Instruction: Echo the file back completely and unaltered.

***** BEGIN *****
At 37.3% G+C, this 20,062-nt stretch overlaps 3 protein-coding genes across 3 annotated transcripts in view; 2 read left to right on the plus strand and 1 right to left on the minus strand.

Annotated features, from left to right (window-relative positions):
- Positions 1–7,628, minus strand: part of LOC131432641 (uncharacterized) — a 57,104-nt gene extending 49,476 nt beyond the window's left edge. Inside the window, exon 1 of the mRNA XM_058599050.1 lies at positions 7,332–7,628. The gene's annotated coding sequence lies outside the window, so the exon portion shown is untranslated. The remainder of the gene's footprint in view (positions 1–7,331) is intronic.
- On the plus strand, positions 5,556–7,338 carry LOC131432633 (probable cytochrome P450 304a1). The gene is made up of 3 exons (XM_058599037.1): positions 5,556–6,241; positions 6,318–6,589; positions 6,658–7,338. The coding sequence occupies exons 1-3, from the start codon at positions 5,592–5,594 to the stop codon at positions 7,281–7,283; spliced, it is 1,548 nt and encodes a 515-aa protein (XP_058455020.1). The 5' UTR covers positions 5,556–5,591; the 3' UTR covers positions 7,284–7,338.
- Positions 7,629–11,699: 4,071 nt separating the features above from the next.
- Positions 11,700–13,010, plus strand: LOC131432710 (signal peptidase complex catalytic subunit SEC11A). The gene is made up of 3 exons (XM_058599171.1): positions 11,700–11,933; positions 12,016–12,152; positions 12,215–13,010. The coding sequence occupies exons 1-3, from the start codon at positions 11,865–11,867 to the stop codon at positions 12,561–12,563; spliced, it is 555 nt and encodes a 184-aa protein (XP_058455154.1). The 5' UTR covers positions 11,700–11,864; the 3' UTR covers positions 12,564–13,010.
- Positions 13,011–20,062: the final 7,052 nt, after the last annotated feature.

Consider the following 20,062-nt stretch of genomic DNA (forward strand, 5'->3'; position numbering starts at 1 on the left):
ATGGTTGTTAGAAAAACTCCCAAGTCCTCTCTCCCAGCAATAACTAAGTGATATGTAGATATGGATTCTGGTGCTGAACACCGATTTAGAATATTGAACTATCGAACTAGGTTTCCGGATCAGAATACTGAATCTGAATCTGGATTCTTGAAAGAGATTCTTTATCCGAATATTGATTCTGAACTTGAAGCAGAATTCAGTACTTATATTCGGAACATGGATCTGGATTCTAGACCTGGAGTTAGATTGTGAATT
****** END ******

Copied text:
At 37.3% G+C, this 20,062-nt stretch overlaps 3 protein-coding genes across 3 annotated transcripts in view; 2 read left to right on the plus strand and 1 right to left on the minus strand.

Annotated features, from left to right (window-relative positions):
- Positions 1–7,628, minus strand: part of LOC131432641 (uncharacterized) — a 57,104-nt gene extending 49,476 nt beyond the window's left edge. Inside the window, exon 1 of the mRNA XM_058599050.1 lies at positions 7,332–7,628. The gene's annotated coding sequence lies outside the window, so the exon portion shown is untranslated. The remainder of the gene's footprint in view (positions 1–7,331) is intronic.
- On the plus strand, positions 5,556–7,338 carry LOC131432633 (probable cytochrome P450 304a1). The gene is made up of 3 exons (XM_058599037.1): positions 5,556–6,241; positions 6,318–6,589; positions 6,658–7,338. The coding sequence occupies exons 1-3, from the start codon at positions 5,592–5,594 to the stop codon at positions 7,281–7,283; spliced, it is 1,548 nt and encodes a 515-aa protein (XP_058455020.1). The 5' UTR covers positions 5,556–5,591; the 3' UTR covers positions 7,284–7,338.
- Positions 7,629–11,699: 4,071 nt separating the features above from the next.
- Positions 11,700–13,010, plus strand: LOC131432710 (signal peptidase complex catalytic subunit SEC11A). The gene is made up of 3 exons (XM_058599171.1): positions 11,700–11,933; positions 12,016–12,152; positions 12,215–13,010. The coding sequence occupies exons 1-3, from the start codon at positions 11,865–11,867 to the stop codon at positions 12,561–12,563; spliced, it is 555 nt and encodes a 184-aa protein (XP_058455154.1). The 5' UTR covers positions 11,700–11,864; the 3' UTR covers positions 12,564–13,010.
- Positions 13,011–20,062: the final 7,052 nt, after the last annotated feature.

Consider the following 20,062-nt stretch of genomic DNA (forward strand, 5'->3'; position numbering starts at 1 on the left):
ATGGTTGTTAGAAAAACTCCCAAGTCCTCTCTCCCAGCAATAACTAAGTGATATGTAGATATGGATTCTGGTGCTGAACACCGATTTAGAATATTGAACTATCGAACTAGGTTTCCGGATCAGAATACTGAATCTGAATCTGGATTCTTGAAAGAGATTCTTTATCCGAATATTGATTCTGAACTTGAAGCAGAATTCAGTACTTATATTCGGAACATGGATCTGGATTCTAGACCTGGAGTTAGATTGTGAATT